Transhumance is derived from the Latin terms 'trans' meaning across and 'humus' meaning ground. It is defined as 'the seasonal migration of humans along with their sheep, goats, and other livestock to higher or lower pastures in the summer and winter season'.
These people are basically herders who live in the valleys and tend to travel to higher pastures in summer and come down to the lower valleys in winter. Transhumance pastoralism is a traditional practice in the Alps.
This tradition is practiced even today in Austria, Bavaria, Italy, Slovenia, and Switzerland. Apart from these regions, it is also practiced in Scandinavia, Scotland, Caucasus, Chad, Morocco, France, Lebanon, Bulgaria, Iran, Turkey, Republic of Macedonia, Lesotho, etc.
Importance of Transhumance Today
Transhumance is losing its importance today. People do not find it feasible to move along the valley. Few farmers undertake short-distance movements with their herds. However, transhumance helps avoid overgrazing occurring in lowlands. Also, it helps keep mountain pastures open.
Overgrazing leads to extinction of many species of plants, birds, and mammals. These species are dependent on open habitats and overgrazing makes them lose their food.
Species like the Imperial Eagle, Lesser Kestrel, European Sousilk, and Saker Falcon are the endangered as well as vulnerable species list. Therefore, there are many projects undertaken by various governments to help promote this pastoral tradition.
Patterns of Transhumance Pastoralism
Transhumance is seen in every continent and there are different patterns according to region. Let us look at them.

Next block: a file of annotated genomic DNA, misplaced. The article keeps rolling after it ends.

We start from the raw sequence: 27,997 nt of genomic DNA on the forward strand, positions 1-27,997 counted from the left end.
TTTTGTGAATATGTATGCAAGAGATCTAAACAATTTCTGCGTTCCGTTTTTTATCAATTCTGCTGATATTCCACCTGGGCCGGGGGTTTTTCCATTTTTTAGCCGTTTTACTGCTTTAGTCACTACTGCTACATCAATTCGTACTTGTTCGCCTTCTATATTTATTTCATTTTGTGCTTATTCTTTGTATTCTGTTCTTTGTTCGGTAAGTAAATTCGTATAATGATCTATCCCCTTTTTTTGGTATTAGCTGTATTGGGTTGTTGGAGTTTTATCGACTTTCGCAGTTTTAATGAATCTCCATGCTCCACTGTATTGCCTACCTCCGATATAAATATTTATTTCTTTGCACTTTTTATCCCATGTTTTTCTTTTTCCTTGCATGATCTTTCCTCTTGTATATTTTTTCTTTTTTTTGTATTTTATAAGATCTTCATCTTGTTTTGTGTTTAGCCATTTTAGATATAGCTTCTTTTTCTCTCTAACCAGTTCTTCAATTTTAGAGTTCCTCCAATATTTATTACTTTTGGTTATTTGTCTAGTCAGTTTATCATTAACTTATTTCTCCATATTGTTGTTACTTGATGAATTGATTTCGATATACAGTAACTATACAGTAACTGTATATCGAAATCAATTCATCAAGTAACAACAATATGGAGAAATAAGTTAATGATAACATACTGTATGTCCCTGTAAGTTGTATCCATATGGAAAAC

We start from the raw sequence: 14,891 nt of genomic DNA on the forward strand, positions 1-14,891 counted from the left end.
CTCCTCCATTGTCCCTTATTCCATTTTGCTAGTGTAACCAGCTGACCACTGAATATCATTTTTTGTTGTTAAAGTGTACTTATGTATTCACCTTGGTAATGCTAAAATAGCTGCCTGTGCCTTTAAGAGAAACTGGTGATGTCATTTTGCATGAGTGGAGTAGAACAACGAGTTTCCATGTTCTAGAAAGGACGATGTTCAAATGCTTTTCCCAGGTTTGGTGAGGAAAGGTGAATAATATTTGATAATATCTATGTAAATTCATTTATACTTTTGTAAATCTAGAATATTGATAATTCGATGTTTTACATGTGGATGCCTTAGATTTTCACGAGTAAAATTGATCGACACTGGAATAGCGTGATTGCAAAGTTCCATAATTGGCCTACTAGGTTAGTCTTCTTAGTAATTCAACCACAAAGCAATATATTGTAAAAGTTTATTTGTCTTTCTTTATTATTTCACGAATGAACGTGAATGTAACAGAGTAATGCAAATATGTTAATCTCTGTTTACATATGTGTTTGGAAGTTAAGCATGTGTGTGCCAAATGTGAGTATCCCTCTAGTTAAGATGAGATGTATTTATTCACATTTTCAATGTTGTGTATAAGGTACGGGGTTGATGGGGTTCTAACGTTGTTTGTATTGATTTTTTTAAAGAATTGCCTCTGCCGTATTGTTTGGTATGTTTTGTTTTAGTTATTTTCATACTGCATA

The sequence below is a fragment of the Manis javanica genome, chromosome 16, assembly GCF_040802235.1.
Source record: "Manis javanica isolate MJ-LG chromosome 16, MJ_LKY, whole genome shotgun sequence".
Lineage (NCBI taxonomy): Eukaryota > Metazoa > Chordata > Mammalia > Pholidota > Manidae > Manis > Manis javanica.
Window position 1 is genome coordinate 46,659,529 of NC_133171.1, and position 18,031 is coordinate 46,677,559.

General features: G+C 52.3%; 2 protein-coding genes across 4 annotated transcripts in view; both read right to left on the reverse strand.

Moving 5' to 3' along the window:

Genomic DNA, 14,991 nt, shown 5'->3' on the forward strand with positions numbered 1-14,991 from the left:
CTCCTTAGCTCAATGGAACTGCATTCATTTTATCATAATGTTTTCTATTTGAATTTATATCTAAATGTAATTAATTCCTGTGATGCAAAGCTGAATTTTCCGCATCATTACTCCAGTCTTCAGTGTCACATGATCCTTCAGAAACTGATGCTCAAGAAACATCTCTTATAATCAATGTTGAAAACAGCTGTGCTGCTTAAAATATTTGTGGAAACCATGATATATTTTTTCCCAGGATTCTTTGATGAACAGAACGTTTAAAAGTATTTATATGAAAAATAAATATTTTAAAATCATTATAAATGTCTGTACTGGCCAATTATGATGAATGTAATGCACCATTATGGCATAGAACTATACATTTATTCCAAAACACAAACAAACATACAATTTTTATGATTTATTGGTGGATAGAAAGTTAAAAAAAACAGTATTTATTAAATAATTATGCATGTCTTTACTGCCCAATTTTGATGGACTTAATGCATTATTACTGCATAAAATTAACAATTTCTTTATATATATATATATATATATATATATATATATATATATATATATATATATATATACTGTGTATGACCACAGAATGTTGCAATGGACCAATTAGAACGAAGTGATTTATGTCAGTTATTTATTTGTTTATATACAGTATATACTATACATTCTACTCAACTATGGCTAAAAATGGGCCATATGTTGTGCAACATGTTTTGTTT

Cattle rearing formed the traditional economy of Alps. Even today, traditional transhumance is practiced in many regions of the Alps as mentioned in the preceding paragraph. Today, local farmers' families tend to move to higher places. However, they may tend to employ herdsmen to carry out the seasonal migration.
Transhumance in England is the opposite of what is seen in the Alps. The cattle in England grazed on dry hills in winter and then after the flood water receded in summer, they were taken to graze in the low lying flood meadows.
Transhumance is still practiced in Scandinavia. The forest pasture where cattle are taken to graze is called the seter or bod I bua. The livestock was moved to the mountain farms in summer. Then, the women tended to the livestock in summer collecting milk and making cheese. The livestock returned to the home farm in autumn.
Like the Alps, the traditional economy of Basotho is based on cattle rearing. Seasonal migration of the livestock is carried out by herdsmen. These herdsmen are employed by farmers who own large herds.
The Australian Alps have an old tradition of Transhumant grazing. The alpine planes are used for grazing in the summer as the lower pastures are poor. There is a distinct way of life related to Transhumant grazing. This way of life has become a major part of history and culture in Australia.
The seasonal migration of humans and their livestock is dwindling with the changing times. However, for some it is still a part of tradition as well as lifestyle. Economies still depend on this kind of nomadic pastoralism, which has environmental implications.